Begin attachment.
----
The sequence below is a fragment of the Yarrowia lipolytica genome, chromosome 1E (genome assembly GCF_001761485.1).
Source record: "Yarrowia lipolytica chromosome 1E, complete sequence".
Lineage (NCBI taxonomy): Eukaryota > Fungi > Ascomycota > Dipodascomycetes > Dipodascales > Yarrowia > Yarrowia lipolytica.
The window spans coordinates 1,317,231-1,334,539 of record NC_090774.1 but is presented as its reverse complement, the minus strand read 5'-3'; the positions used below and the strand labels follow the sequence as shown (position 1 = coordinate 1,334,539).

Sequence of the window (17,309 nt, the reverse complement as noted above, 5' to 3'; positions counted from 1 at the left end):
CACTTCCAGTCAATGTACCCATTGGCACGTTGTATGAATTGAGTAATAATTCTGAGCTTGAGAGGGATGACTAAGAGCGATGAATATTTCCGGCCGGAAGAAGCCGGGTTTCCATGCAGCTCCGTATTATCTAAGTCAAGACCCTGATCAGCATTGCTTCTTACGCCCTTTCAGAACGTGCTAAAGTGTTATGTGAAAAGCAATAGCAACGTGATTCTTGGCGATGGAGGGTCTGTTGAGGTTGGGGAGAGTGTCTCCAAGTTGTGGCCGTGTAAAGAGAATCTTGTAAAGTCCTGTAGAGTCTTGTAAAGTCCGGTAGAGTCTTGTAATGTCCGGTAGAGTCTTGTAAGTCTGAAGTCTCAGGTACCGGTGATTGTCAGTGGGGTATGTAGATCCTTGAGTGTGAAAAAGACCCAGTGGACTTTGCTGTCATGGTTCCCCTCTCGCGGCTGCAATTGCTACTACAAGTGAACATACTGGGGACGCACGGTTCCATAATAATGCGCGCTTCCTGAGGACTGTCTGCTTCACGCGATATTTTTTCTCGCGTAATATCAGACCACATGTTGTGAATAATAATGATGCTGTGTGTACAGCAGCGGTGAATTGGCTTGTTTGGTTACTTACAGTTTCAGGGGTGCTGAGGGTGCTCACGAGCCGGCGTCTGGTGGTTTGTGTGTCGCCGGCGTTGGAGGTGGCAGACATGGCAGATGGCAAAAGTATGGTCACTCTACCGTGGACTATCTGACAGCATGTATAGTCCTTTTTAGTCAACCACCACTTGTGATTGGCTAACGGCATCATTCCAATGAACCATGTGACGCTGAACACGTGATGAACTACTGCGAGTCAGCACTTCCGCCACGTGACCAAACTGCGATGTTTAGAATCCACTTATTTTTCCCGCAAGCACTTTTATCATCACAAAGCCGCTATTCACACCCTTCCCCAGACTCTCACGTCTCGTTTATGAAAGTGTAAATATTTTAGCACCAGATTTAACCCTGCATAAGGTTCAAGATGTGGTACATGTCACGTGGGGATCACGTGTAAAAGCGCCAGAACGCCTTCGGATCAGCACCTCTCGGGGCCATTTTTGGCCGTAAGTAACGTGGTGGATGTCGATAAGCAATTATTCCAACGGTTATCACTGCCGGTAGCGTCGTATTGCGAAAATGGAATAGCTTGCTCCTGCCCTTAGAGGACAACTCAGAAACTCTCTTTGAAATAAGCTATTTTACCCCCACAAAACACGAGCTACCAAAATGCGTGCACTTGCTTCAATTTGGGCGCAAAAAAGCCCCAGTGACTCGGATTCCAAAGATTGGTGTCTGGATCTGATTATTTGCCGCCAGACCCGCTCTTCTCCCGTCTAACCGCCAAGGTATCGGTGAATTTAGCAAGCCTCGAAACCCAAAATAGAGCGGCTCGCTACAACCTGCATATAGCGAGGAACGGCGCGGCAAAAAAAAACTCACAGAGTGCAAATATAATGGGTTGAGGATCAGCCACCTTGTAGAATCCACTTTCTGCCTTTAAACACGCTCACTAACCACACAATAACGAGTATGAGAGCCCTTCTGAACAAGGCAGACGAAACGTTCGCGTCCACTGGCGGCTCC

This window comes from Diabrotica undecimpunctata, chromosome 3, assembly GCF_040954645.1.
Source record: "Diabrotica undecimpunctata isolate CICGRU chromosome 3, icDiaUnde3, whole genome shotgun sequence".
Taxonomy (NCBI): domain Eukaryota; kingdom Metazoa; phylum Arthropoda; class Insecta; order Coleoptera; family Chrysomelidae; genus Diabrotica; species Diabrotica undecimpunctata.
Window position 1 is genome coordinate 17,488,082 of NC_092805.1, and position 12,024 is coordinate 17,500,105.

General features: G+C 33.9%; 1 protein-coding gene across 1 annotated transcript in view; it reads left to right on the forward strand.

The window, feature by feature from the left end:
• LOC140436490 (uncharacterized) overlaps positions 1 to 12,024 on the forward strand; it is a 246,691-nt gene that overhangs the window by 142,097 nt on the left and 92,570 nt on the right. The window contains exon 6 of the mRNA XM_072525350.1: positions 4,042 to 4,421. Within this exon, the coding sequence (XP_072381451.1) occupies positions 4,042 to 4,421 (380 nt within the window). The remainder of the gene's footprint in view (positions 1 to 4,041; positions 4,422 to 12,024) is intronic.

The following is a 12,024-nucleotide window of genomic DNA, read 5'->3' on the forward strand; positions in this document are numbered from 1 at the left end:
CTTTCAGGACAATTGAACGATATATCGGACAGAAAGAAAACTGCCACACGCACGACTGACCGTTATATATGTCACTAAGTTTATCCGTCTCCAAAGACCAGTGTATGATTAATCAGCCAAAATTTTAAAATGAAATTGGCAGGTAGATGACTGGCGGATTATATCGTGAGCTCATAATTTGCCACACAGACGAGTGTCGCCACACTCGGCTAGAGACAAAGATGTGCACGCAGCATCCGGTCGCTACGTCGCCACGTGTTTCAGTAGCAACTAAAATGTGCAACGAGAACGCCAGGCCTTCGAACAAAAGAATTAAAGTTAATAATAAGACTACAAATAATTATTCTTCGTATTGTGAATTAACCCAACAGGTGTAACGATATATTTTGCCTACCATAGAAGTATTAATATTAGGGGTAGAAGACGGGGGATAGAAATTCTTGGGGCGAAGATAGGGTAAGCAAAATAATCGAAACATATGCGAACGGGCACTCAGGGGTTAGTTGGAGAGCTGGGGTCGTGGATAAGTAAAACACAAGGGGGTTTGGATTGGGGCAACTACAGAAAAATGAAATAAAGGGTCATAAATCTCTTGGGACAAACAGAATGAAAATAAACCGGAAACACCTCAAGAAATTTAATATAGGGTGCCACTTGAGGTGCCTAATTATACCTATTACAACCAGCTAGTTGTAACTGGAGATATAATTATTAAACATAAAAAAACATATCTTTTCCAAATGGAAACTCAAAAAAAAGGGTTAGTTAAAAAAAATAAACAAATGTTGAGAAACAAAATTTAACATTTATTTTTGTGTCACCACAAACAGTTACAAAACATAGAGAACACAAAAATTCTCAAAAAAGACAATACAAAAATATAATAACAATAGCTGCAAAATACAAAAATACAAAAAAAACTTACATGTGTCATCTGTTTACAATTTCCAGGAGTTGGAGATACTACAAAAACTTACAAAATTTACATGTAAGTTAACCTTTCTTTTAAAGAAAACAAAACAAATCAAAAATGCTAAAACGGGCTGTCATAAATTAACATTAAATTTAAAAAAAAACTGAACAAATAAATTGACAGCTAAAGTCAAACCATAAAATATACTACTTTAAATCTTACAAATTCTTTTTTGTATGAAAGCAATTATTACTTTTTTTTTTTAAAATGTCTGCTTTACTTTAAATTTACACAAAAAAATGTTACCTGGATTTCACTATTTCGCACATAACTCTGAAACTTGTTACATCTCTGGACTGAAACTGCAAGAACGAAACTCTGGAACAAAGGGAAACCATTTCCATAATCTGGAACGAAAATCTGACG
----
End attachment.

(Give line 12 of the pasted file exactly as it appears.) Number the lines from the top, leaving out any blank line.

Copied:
The window, feature by feature from the left end: